When it comes to working with political groups anarchist or otherwise, it can prove to be a little bit problematical… We work with Class War on housing and other issues as well but as for the other anarchists in London, sadly we’re wondering where they are a lot of the time… As stated earlier, we’re pragmatists and if a group is heading in the same broad direction of travel that we are on an issue such as housing, we’ll work and stand in solidarity with them.

Which is why we’ve stood in solidarity with Focus E15 a fair few times over the last couple of years, not least because social cleansing from Newham has a direct impact on the housing situation out here in Essex. Yes, we’re well aware that the work of Focus E15 is facilitated by the Revolutionary Communist Group (RCG) and as anarchists, we shouldn’t have anything to do with them. Sure we don’t see eye to eye with the RCG on everything but where it counts for us on issues such as housing we do. They stepped up to the plate a few years back to facilitate Focus E15 and for us as housing activists, to not work with them because of differences over what happened a hundred years ago during the Russian Revolution would be a gross dereliction of our duty.

Given the way things are going and the threats we face, we need allies. It doesn’t have to be any formal alliance – just a tacit understanding that on certain issues we have a common aim and that it makes sense to work together on those issues. We see this as a fluid, flexible way of working where we work together with groups as and when the need arises and not get too hung up about differences while we’re trying to get a result. Taking this stance means we tend to work alongside groups who are at the sharp end of things and who generally are happy to work in flexible alliances as and when required. Just imagine what could be achieved if people just eased off the dogma pedal a bit and took a more open approach to who they worked with…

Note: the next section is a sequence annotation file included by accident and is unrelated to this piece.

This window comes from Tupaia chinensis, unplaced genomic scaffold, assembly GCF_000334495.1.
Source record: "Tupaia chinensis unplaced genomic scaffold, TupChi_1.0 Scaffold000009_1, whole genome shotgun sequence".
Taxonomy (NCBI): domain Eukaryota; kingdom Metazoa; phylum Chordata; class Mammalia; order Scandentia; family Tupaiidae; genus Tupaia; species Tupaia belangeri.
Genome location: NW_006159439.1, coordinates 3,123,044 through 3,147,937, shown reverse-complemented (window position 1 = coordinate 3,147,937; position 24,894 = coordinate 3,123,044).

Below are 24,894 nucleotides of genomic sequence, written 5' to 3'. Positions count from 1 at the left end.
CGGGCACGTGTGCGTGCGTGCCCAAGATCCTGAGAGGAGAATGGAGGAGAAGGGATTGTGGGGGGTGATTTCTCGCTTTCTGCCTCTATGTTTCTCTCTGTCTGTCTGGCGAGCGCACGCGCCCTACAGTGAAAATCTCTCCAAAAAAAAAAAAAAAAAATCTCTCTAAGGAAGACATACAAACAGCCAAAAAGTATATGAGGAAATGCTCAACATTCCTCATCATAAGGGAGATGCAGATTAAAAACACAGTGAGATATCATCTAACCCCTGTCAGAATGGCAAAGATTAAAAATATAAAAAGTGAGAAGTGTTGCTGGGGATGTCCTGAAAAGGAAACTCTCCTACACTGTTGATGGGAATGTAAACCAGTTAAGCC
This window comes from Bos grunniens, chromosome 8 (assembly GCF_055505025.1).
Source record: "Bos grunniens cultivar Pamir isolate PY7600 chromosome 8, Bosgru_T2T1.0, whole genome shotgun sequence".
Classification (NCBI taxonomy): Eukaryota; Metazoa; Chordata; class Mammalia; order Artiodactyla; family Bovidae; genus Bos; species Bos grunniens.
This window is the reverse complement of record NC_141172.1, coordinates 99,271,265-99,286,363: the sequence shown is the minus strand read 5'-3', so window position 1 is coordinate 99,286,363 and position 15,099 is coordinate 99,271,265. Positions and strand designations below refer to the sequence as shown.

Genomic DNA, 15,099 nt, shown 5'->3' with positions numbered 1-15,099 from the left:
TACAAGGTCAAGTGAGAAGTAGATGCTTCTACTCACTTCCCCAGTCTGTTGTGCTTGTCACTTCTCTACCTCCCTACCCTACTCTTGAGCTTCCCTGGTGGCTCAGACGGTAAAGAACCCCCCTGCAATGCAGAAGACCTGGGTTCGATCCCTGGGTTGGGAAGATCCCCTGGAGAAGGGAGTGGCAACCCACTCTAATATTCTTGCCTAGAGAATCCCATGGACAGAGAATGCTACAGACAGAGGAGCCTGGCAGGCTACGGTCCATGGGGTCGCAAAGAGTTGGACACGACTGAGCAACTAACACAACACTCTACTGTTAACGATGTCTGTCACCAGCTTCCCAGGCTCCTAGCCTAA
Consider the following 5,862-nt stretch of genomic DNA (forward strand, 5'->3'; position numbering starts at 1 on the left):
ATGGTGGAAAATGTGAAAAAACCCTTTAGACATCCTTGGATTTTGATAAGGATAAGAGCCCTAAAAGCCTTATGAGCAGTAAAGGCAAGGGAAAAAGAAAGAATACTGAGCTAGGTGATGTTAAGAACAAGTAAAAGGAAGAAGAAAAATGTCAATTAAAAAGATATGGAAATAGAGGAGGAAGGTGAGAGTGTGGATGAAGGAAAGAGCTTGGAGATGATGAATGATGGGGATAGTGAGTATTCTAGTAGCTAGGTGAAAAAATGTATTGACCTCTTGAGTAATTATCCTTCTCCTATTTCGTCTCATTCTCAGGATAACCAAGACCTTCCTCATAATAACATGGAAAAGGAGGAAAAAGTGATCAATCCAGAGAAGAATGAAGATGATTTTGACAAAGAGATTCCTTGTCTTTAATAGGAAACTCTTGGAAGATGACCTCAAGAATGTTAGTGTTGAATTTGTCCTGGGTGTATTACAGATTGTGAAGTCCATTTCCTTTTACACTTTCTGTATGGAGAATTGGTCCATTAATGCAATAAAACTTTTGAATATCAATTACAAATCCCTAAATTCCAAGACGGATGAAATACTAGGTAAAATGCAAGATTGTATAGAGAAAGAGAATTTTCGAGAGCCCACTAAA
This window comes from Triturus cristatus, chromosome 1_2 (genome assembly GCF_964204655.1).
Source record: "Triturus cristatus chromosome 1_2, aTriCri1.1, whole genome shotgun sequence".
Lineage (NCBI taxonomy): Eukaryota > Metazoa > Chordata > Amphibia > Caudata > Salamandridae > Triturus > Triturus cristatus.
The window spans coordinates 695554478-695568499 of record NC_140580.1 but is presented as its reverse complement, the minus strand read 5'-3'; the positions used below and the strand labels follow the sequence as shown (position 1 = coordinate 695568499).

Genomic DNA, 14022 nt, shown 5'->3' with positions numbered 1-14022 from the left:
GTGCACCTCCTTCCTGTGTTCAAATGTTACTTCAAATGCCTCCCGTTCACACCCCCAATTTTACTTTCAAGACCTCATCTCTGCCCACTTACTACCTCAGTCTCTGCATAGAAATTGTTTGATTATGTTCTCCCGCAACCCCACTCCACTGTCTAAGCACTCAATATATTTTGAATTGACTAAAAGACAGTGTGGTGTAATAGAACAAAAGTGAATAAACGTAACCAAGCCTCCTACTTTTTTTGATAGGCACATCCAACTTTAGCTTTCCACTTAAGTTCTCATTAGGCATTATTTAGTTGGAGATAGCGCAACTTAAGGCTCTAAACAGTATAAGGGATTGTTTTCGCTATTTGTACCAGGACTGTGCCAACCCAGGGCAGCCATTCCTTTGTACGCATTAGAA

Identity politics has to recognise the need for unity

On the issue of the dogma pedal, there’s a worrying tendency where certain strands of thinking on identity politics allied with an unhelpful and often toxic call out culture are getting a stranglehold on radicalism with activists being driven away. We have written about this here: The perils of ‘call out’ culturehttps://onuncertainground.wordpress.com/2017/03/07/the-perils-of-call-out-culture/ For the record, this is what we’ve had to say about the issue of identity: Is identity fixed or does it change?https://onuncertainground.wordpress.com/2017/02/22/is-identity-fixed-or-does-it-change/ While we have some very strong reservations about identity politics and the call out culture that accompanies it, there are certain strands of thinking on intersectionalism that make some useful and salient points: Intersectionality – some tentative thoughtshttps://onuncertainground.wordpress.com/2017/03/09/intersectionality-some-tentative-thoughts/ We’re giving you these links rather than re-hashing all of the arguments here in this piece which would make it unwieldy to say the least…